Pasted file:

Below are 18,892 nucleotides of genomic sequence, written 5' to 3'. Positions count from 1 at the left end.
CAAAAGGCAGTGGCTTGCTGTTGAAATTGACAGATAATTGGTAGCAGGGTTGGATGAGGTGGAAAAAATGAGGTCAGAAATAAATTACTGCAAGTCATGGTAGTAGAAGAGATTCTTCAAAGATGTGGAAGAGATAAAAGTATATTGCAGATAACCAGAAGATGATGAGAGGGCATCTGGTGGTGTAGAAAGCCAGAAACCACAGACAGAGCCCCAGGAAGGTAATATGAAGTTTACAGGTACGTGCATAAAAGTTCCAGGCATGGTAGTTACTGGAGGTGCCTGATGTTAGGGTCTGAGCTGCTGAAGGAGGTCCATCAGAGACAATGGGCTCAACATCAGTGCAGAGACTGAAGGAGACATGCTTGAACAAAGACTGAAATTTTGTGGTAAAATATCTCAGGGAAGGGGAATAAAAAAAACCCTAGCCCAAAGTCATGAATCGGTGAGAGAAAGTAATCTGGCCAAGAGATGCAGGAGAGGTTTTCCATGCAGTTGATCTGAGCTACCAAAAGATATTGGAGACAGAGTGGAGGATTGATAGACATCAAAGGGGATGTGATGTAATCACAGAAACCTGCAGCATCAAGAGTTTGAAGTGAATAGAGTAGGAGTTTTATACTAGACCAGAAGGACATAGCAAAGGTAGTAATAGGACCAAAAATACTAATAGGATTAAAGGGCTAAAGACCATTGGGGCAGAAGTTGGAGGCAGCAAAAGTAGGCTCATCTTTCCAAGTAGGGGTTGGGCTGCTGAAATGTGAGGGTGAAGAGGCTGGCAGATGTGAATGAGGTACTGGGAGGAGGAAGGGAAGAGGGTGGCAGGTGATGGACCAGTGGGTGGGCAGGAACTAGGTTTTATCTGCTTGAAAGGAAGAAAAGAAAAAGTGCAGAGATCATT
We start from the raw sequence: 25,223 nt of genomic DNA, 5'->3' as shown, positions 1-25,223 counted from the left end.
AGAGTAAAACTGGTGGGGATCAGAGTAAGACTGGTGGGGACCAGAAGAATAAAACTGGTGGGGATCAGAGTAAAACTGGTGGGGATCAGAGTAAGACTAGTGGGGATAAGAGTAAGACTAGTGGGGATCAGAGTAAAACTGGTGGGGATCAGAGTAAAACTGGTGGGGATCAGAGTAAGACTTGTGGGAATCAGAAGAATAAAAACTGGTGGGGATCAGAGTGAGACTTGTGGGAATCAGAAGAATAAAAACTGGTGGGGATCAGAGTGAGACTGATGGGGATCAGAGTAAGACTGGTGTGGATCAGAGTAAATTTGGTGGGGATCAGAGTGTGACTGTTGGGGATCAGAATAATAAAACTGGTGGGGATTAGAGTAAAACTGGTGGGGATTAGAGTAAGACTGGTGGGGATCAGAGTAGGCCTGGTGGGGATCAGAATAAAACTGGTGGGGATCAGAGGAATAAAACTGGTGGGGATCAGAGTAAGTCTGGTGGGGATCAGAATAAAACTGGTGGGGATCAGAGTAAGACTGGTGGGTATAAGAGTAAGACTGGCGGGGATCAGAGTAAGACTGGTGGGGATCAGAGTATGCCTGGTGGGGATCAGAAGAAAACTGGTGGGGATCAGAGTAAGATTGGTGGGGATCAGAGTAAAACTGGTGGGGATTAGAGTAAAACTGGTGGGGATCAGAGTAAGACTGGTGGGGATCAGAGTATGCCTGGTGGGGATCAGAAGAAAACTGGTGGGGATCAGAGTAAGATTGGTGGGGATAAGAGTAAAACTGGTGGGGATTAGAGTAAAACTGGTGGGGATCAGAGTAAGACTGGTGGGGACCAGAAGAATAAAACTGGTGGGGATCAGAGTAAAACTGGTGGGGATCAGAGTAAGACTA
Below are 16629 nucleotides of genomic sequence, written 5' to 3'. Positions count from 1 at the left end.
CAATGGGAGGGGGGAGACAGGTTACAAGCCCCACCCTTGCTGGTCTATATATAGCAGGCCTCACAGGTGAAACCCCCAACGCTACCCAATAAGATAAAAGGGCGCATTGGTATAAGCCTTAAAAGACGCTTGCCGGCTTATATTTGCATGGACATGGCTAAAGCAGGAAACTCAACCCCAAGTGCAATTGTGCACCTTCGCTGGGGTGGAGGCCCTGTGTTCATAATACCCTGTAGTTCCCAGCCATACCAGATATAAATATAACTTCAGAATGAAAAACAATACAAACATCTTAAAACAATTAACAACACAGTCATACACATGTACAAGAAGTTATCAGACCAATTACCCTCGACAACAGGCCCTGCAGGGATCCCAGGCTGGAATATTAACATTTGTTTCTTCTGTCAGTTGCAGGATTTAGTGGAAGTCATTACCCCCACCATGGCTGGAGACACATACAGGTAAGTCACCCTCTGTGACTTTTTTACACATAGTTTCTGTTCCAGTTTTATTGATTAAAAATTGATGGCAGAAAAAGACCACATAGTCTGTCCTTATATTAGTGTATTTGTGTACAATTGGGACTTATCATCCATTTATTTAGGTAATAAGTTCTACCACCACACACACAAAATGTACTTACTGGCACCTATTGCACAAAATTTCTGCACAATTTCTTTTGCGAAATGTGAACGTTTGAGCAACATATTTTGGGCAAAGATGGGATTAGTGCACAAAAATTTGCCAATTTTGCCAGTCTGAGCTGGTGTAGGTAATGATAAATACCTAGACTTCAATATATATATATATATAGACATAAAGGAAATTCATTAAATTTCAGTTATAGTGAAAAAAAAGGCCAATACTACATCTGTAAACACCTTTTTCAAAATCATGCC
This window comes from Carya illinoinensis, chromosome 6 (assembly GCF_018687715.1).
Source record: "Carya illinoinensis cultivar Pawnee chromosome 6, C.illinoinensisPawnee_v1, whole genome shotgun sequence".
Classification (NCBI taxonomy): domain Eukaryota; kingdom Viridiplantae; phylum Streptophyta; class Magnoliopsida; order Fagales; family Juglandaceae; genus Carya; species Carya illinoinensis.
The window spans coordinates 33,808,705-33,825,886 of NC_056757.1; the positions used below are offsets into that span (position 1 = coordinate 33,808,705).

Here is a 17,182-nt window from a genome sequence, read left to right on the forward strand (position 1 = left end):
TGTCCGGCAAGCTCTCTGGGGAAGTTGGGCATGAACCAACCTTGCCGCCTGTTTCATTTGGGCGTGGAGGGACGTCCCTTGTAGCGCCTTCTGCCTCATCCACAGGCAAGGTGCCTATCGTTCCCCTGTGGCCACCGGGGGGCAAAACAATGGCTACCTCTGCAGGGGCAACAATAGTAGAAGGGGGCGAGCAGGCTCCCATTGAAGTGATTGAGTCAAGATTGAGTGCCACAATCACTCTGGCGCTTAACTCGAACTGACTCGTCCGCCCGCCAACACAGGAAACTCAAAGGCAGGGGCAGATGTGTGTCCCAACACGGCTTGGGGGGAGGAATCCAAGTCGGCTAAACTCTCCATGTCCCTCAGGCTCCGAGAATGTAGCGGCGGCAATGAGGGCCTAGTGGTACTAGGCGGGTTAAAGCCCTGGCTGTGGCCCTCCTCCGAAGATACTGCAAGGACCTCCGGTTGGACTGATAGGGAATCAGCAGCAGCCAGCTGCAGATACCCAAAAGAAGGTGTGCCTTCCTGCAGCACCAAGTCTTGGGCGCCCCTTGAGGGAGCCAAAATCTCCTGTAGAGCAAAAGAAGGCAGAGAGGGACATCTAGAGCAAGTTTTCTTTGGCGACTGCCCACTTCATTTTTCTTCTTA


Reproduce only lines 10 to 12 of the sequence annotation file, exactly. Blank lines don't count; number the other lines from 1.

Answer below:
The window spans coordinates 33,808,705-33,825,886 of NC_056757.1; the positions used below are offsets into that span (position 1 = coordinate 33,808,705).

Here is a 17,182-nt window from a genome sequence, read left to right on the forward strand (position 1 = left end):
TGTCCGGCAAGCTCTCTGGGGAAGTTGGGCATGAACCAACCTTGCCGCCTGTTTCATTTGGGCGTGGAGGGACGTCCCTTGTAGCGCCTTCTGCCTCATCCACAGGCAAGGTGCCTATCGTTCCCCTGTGGCCACCGGGGGGCAAAACAATGGCTACCTCTGCAGGGGCAACAATAGTAGAAGGGGGCGAGCAGGCTCCCATTGAAGTGATTGAGTCAAGATTGAGTGCCACAATCACTCTGGCGCTTAACTCGAACTGACTCGTCCGCCCGCCAACACAGGAAACTCAAAGGCAGGGGCAGATGTGTGTCCCAACACGGCTTGGGGGGAGGAATCCAAGTCGGCTAAACTCTCCATGTCCCTCAGGCTCCGAGAATGTAGCGGCGGCAATGAGGGCCTAGTGGTACTAGGCGGGTTAAAGCCCTGGCTGTGGCCCTCCTCCGAAGATACTGCAAGGACCTCCGGTTGGACTGATAGGGAATCAGCAGCAGCCAGCTGCAGATACCCAAAAGAAGGTGTGCCTTCCTGCAGCACCAAGTCTTGGGCGCCCCTTGAGGGAGCCAAAATCTCCTGTAGAGCAAAAGAAGGCAGAGAGGGACATCTAGAGCAAGTTTTCTTTGGCGACTGCCCACTTCATTTTTCTTCTTA